3. They connect with—and love—people in their community. Pastors are more likely to stay at a church longer if they love the community in which they are located. That love must be deliberate and intentional.
4. They choose their battles carefully and wisely. Not every issue is worth a fight. Long-term pastors are not cowardly; they are just highly selective.
5. They welcome structures that make them accountable. Certainly, they don’t seek structures that hinder their leadership. But a leader who avoids accountability is headed down a path of destruction.
6. They spend time developing staff. These pastors view their staff, whether full-time paid, part-time, or volunteer, as one of their highest priorities for development and mentorship.
7. They expect conflict and criticism. They are a reality in any family or congregation. But these leaders are not surprised or frustrated by conflict and criticism. They realize, if it is handled well, it can be healthy for the church.
8. They connect with other pastors and ministries in the community. They realize that their congregations cannot minister to and reach the community alone. Thus, other churches and pastors become partners in ministry rather than competitors.
9. They affirm both theology and practical ministry. Their foundation is the Word of God. They have a robust theology. Still, they don’t neglect such practical issues as attendance trends, outreach ministries, financial health, and parking lot capacity.
10. They ask long-term questions. They are constantly seeking to lead the church beyond their own tenure. They avoid short-term solutions with long-term negative consequences.”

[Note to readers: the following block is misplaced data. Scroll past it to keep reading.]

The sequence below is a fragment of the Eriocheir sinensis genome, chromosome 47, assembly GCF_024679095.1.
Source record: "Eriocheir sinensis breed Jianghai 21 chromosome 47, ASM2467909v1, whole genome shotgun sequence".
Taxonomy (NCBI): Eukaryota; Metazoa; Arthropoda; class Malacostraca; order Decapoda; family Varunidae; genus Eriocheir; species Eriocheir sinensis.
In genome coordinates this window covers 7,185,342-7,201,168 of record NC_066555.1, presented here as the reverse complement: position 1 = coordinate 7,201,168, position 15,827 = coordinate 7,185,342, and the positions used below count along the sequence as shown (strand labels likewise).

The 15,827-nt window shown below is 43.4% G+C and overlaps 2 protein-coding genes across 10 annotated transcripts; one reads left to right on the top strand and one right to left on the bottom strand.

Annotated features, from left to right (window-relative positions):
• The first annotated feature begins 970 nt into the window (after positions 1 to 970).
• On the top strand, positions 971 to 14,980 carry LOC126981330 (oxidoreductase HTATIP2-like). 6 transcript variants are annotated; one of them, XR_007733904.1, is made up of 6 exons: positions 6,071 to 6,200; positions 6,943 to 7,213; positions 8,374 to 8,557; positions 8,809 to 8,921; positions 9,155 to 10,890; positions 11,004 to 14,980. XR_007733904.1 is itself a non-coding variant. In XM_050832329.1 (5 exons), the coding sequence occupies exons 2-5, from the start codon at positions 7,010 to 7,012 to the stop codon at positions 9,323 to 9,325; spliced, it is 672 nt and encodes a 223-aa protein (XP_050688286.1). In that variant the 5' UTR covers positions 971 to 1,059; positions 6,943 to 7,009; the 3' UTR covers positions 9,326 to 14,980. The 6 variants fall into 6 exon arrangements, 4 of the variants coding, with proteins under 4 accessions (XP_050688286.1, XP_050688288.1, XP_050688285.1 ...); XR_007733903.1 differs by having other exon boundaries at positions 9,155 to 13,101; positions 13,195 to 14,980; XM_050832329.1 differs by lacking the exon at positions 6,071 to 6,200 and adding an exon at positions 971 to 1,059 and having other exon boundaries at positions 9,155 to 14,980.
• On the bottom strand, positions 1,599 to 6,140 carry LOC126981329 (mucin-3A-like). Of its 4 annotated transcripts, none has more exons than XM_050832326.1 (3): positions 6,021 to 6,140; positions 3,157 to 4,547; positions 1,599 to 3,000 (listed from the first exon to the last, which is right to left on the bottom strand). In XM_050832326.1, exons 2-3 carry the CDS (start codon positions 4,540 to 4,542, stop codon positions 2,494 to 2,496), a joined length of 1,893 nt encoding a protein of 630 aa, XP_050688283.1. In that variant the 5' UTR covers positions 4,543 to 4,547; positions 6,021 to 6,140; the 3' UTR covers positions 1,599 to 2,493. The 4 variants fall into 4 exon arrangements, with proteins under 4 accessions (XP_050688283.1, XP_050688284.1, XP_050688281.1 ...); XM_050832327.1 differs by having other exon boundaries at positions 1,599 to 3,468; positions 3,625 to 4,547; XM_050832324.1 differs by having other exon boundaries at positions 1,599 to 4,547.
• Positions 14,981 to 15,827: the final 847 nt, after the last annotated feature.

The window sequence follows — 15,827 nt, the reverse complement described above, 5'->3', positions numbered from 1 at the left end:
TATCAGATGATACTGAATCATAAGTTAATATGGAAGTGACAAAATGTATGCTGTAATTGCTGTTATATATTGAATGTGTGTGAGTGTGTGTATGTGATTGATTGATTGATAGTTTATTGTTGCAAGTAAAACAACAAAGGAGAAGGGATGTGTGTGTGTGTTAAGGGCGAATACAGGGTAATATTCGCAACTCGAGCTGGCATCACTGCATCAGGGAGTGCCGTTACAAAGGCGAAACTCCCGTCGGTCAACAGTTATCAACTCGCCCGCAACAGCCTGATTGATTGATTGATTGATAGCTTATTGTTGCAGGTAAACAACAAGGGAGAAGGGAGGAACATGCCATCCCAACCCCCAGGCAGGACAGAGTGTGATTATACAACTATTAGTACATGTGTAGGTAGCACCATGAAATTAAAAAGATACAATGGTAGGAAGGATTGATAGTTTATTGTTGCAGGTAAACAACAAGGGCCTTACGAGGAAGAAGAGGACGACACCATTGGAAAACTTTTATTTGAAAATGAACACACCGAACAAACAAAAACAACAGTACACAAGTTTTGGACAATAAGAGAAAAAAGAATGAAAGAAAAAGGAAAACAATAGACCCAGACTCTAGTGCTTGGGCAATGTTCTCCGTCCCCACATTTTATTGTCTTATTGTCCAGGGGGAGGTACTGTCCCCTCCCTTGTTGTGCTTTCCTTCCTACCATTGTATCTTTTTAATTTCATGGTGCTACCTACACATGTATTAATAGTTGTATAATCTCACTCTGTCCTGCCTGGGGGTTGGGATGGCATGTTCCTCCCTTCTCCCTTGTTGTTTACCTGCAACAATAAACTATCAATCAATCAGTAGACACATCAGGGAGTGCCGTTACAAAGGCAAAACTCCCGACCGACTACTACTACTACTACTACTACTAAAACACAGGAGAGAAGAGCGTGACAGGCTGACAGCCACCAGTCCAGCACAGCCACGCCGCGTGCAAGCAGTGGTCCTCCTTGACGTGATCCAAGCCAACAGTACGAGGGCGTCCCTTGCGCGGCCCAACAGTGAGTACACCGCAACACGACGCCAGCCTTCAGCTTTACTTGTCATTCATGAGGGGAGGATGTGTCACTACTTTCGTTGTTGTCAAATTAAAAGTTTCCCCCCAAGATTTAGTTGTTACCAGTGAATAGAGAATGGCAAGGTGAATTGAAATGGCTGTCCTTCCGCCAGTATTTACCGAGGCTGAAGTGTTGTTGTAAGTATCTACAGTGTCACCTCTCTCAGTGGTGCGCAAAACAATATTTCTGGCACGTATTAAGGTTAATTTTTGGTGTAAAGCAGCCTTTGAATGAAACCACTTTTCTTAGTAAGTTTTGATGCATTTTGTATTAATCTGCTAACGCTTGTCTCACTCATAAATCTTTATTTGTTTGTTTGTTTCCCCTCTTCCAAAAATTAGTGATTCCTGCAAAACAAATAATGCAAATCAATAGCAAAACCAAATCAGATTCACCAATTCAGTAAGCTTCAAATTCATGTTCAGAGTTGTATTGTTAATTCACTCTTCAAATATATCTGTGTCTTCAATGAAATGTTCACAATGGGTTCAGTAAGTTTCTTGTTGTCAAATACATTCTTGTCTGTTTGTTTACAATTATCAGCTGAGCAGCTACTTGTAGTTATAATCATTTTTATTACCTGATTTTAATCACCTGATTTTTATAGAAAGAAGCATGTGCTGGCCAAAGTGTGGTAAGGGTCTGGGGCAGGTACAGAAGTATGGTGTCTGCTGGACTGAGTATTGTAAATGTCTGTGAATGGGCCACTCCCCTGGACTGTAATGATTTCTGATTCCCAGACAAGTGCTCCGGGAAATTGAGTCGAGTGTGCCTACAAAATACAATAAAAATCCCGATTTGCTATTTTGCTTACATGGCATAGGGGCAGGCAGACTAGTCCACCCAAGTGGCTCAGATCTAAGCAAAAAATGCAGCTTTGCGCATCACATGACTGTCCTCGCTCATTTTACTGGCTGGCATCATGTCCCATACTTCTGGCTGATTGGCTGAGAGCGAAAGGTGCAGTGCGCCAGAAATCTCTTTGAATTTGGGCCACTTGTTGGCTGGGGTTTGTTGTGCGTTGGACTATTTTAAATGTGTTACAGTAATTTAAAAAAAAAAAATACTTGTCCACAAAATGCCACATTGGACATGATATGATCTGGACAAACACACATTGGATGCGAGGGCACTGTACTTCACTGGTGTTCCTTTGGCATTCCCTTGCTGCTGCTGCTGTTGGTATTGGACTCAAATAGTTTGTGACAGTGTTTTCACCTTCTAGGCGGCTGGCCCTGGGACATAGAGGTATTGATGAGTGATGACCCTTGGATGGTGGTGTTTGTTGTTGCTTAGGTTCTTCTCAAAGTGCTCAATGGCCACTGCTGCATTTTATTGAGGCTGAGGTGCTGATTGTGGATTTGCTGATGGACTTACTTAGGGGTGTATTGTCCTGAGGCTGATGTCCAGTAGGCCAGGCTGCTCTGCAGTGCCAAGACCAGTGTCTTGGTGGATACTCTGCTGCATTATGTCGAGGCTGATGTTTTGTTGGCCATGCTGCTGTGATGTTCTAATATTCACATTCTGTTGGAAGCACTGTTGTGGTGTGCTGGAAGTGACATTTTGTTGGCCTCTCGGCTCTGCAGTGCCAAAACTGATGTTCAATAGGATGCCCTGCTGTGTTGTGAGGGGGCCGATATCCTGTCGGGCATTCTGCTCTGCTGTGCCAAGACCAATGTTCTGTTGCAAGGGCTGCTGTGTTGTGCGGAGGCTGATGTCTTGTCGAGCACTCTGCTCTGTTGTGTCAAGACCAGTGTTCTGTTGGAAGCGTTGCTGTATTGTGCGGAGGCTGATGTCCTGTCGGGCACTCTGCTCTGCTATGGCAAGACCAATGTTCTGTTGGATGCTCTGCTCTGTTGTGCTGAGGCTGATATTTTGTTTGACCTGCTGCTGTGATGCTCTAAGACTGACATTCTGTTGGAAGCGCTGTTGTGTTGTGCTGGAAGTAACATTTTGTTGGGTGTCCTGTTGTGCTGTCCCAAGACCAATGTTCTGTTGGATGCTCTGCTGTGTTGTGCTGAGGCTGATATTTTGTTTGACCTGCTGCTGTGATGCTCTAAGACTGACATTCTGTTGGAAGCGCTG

So wonder about these questions:
· Can you identify any other traits that are relevant to you in terms of a long-term healthy pastorate?
· If you have been in a church for at least 10 years, what personal and ministry practices have enabled you to remain there?
· How have these practices transformed the church and community?
· Can you identify any downside to a long-term pastorate?
The Apostle Paul reminds us in Philippians 3:13-14: Brothers and sisters, I do not consider that I have made it my own. But one thing I do: forgetting what lies behind and straining forward to what lies ahead, I press on toward the goal of the prize of the upward call of God in Christ Jesus.” Philippians 3:13-14 (ESV)
The following are some links you may find helpful…
Designing the Church as Today’s Town Square – The town square used to be the center of a community. One church developed a community center instead of a traditional church building expanded their vision—and their impact.
Youth Ministry as A Learning Laboratory – This story reminded me of what one of our churches, Faith Church Hammond is doing with the arts in cooperation with a Regional Synod of Mid-America Urban Ministry Grant. Giving kids a laboratory space to play, collaborate with others and experiment bolsters cooperation, patience, confidence and creativity. In other words, it gives kids what they need to succeed in school. And in fact UCLA researchers have found that in this and other such programs, participants’ test scores go up, dropout rates go down, and kids formerly characterized as “at risk” start thriving.
Seven Ways to Raise Up Young Leaders – Pastor Ron Edmondson says, “Raising up younger leaders is crucial to a growing and maintaining healthy organizations and churches. We must be intentional and diligent about investing in the next generation, understanding their differences, and working within their culture to grow new leaders.”
21: Coaching; Meeting at Heartland Community Church/Lafayette, IN